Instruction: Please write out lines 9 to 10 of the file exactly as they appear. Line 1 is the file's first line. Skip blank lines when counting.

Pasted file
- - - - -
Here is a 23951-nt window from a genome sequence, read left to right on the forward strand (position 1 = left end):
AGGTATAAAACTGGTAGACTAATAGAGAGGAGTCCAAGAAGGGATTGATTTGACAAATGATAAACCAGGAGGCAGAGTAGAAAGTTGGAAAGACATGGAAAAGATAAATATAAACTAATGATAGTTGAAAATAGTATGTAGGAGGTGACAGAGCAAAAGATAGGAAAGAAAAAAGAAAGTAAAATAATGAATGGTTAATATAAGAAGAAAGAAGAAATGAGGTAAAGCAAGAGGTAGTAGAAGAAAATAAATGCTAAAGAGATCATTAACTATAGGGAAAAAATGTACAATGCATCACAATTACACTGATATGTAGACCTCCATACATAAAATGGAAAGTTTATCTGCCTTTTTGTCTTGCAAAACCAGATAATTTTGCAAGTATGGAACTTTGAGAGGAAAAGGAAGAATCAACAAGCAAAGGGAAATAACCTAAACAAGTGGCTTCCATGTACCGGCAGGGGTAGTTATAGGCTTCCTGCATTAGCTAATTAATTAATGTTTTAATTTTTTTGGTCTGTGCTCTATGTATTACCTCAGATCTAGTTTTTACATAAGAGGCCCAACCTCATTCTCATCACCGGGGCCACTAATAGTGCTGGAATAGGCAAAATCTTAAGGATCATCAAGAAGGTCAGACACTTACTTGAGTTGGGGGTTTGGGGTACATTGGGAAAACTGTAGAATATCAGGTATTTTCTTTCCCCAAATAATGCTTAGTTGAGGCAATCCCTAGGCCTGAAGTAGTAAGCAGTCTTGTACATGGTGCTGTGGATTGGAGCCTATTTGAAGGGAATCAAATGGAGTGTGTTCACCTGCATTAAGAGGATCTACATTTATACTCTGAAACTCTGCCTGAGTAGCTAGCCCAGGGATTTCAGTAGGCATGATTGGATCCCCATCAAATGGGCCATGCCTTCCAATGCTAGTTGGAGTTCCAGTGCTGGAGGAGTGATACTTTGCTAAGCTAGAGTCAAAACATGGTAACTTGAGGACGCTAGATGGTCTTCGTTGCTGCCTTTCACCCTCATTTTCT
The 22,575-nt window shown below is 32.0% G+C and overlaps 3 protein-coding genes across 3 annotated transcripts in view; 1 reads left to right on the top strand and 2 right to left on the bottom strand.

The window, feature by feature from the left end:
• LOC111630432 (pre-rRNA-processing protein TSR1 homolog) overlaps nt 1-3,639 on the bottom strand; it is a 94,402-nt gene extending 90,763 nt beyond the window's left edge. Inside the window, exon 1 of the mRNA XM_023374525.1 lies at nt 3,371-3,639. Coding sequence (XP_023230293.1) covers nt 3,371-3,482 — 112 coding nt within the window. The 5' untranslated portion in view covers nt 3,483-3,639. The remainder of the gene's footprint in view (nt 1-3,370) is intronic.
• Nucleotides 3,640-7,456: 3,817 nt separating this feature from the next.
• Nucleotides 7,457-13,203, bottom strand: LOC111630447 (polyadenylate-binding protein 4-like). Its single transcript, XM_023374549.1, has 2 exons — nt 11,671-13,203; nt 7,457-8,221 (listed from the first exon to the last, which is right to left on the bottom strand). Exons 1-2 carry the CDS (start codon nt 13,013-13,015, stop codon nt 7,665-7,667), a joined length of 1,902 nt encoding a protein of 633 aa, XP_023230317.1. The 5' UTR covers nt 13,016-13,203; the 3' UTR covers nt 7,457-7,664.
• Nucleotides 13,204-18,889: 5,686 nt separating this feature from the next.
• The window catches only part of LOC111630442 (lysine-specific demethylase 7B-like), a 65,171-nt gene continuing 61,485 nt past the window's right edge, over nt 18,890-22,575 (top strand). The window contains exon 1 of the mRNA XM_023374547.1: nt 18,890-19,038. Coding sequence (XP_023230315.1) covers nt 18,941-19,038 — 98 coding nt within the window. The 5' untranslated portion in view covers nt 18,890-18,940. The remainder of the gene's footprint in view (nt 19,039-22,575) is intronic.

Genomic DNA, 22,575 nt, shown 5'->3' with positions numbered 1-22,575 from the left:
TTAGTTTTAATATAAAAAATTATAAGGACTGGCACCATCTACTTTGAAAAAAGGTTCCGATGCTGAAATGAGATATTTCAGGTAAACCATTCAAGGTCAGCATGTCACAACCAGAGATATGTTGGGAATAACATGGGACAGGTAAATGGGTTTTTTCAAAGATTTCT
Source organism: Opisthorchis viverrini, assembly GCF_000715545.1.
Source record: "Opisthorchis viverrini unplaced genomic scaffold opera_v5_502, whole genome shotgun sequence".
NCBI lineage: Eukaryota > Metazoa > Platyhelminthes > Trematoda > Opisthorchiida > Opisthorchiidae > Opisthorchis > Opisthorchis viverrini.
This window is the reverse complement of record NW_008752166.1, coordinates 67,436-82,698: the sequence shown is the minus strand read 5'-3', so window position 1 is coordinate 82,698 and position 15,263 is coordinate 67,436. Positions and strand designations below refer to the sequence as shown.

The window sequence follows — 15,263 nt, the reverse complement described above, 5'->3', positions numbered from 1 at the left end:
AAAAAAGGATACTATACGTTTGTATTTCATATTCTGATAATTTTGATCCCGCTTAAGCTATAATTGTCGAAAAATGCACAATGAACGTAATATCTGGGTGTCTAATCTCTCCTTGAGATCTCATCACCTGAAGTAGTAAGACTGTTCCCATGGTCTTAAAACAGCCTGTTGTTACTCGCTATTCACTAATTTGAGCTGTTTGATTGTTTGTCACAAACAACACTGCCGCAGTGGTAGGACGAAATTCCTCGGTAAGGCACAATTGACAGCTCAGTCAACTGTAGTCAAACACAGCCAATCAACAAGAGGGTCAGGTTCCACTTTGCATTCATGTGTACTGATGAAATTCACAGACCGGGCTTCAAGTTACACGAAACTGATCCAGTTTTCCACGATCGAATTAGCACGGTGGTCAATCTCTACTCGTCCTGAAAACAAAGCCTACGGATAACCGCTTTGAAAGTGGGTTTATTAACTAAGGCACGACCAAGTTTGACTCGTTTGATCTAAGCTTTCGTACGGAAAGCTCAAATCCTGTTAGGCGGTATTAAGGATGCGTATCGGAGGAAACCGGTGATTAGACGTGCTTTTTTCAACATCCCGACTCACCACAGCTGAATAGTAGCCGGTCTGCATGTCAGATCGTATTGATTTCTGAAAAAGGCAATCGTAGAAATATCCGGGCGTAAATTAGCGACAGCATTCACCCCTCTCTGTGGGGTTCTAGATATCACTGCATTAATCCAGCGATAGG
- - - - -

• The window catches only part of LOC111630442 (lysine-specific demethylase 7B-like), a 65,171-nt gene continuing 61,485 nt past the window's right edge, over nt 18,890-22,575 (top strand). The window contains exon 1 of the mRNA XM_023374547.1: nt 18,890-19,038. Coding sequence (XP_023230315.1) covers nt 18,941-19,038 — 98 coding nt within the window. The 5' untranslated portion in view covers nt 18,890-18,940. The remainder of the gene's footprint in view (nt 19,039-22,575) is intronic.

Genomic DNA, 22,575 nt, shown 5'->3' with positions numbered 1-22,575 from the left: